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About GeologyBird

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  1. Especially if you are going for a PhD, in my field, it all comes down to your advisor. Do they respect you and your ideas? Do they communicate and set expectations clearly and effectively? Do they support you both financially (travel to conferences, summer work, etc) and intellectually? You can make experiences in small towns amazing just by taking up new hobbies and surrounding yourself with the right people, but very little can be done to turn a less-than-effective advisor around. Hope that helps!
  2. Just to update- I spoke with a peer mentor who I really respect. They reported the situation to our university's EOO office, and now I have to meet with them. I'm going to make a plan for setting boundaries for what I will and won't tolerate, and draft a document with evidence of what was said and done to me in this program. One day, when I have a secure job, I'll let send this document to someone with the power to affect change. Thanks to everyone here for their advice. It all got me to go confide in someone.
  3. Spamhaus- I appreciate your concern but my advisor hasn't tried anything physical/sexual with me. He has however, asked me or said things to me that are a bit beyond rude.
  4. I'm fairly afraid of retaliation. Like the situation spamhaus described, the comments are directed at me and not at any other members of our lab. I have taken screenshots of some of the meaner, more condescending things he has written to me. I have also tried calling him out on this behavior, and his response has been that what doesn't kill you makes you stronger and that he is preparing me for what it will be like outside of the nest of graduate school. Unfortunately, my field is very small and if I tried to publish in the future, he may be a reviewer. I have noticed also that there is a culture of retaliation in our particular field. For example, he has people who don't like him in our field and harshly (and in my opinion) unfairly criticize his work. I like fuzzylogicians idea of going to our counseling center, but some things that I did not share here may border on things they have to report. I think I may see if an additional person can sit in on my defense questions and be bcc'ed on committee emails.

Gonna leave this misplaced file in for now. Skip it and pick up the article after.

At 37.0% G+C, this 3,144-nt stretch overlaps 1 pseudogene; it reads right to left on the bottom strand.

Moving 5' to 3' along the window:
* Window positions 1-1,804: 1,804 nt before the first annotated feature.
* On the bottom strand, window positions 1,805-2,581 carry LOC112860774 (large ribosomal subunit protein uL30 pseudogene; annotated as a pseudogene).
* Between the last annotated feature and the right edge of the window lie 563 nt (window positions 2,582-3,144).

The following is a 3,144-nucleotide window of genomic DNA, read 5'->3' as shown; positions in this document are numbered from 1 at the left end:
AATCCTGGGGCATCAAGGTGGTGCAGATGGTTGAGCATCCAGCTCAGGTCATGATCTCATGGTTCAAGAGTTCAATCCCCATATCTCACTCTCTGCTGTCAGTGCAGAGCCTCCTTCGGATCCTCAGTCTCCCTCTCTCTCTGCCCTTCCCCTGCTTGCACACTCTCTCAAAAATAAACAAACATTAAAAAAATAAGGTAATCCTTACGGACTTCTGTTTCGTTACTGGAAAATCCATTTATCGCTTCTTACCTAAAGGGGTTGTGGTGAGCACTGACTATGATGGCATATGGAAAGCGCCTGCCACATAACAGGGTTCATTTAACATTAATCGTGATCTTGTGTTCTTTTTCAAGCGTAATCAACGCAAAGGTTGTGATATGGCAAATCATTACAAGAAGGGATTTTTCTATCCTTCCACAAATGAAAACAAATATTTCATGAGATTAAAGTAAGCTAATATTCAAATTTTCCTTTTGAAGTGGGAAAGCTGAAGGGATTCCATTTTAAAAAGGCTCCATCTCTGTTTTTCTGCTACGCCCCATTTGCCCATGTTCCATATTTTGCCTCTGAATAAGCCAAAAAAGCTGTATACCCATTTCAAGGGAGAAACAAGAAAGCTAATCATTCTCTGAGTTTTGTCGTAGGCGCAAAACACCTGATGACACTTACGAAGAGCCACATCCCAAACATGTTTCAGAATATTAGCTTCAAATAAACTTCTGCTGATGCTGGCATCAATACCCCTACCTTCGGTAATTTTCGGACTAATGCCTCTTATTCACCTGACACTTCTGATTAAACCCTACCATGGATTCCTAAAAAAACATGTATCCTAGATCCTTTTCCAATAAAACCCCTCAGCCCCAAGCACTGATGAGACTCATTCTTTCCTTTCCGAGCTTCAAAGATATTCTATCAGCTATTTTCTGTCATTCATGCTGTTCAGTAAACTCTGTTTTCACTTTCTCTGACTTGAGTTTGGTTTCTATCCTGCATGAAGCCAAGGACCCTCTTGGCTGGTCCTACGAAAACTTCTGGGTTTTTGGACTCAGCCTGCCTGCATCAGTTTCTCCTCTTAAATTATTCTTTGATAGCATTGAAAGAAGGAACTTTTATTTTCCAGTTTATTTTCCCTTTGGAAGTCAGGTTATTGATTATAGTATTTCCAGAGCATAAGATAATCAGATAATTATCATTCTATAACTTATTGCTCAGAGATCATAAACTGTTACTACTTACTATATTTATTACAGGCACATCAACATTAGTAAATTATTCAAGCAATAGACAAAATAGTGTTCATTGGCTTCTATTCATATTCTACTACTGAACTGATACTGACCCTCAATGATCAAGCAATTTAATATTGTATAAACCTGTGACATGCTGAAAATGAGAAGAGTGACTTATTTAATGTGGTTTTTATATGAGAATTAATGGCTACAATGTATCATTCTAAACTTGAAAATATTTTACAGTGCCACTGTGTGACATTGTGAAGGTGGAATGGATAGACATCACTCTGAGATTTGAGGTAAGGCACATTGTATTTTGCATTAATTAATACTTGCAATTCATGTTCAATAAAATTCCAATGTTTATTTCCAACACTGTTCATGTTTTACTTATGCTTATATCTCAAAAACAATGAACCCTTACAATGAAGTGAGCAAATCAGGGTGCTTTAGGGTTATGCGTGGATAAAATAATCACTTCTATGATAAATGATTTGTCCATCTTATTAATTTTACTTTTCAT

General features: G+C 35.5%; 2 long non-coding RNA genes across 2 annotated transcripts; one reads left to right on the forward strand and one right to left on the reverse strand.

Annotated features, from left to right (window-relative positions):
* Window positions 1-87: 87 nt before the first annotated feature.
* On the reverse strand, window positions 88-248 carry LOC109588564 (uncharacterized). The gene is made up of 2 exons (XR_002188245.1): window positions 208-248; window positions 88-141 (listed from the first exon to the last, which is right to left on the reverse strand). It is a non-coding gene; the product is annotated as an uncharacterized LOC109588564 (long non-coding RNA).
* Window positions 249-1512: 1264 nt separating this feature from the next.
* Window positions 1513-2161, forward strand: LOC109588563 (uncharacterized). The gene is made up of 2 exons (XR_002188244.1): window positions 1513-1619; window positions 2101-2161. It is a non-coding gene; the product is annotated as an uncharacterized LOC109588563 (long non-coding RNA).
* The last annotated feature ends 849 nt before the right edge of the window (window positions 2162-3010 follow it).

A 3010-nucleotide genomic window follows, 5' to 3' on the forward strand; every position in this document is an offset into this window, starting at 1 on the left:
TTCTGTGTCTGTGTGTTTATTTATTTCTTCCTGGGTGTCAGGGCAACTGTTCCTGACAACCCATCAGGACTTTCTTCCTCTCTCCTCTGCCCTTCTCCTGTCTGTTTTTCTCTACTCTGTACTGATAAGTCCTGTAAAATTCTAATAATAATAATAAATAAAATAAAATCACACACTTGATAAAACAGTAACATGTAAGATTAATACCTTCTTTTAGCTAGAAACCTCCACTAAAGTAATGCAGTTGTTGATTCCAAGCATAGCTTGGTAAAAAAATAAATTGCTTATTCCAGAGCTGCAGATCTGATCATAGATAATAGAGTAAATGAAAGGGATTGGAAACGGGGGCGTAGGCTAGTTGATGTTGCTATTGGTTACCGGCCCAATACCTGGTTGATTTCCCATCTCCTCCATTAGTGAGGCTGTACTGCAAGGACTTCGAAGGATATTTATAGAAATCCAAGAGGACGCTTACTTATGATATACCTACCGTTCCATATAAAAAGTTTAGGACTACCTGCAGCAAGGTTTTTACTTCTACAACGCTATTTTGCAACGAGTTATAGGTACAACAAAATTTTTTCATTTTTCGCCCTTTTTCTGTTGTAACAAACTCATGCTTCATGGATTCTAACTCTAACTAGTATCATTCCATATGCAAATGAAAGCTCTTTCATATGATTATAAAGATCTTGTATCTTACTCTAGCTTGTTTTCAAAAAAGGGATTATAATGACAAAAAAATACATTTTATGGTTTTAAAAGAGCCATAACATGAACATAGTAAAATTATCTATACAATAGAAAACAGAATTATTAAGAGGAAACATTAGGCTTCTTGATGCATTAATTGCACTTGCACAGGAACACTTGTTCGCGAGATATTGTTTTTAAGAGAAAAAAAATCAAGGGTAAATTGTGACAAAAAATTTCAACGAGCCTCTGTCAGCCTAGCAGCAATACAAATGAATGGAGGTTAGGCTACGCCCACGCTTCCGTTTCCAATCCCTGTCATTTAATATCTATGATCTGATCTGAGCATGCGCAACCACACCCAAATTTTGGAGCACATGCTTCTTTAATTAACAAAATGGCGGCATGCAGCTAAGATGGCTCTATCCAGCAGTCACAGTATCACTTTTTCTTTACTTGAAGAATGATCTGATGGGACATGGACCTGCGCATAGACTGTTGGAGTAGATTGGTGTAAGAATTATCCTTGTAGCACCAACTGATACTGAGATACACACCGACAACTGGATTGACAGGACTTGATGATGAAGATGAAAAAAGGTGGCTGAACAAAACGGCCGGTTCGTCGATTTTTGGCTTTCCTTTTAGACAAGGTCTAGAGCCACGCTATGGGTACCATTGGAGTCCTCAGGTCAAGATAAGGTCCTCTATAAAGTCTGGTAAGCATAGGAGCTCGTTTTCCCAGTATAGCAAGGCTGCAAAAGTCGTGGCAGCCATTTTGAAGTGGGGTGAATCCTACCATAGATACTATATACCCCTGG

5. I am a third year PhD candidate in the sciences, funded as a TA. By many measures, I am doing well in graduate school (publishing, 4.0 GPA, receiving grants and awards, and will graduate on time). However, my advisor has been rude to me since I started graduate school (ex. Saying that I have a bitch face, providing feedback for grants like "I wouldn't fund you.", making condescending comments in manuscript drafts that either directly or indirectly say that I am stupid, telling me that American women are stupid and prostitutes, etc.). His words and actions have made me feel nauseated about staying in academia, especially as he is trying to find funding for me to stay on as a postdoc in our lab. At this point, I just want out of this community and would like to leave this experience in the past after graduation. He did not follow university regulations during my comprehensive exams, which resulted in my exams being more extensive than is normally allowed by my department. I passed, but my department head had to get involved to let my advisor know that his actions were not okay. I am now getting nervous that he'll try to pull something similar during my defense and dissertation writing. Is there anyway I can protect myself from (1) his habit of rude behavior and (2) his desire to buck the rules during my defense? My first few years, I thought this was just hazing, but as the meanness continues, I think it may be something more chronic...
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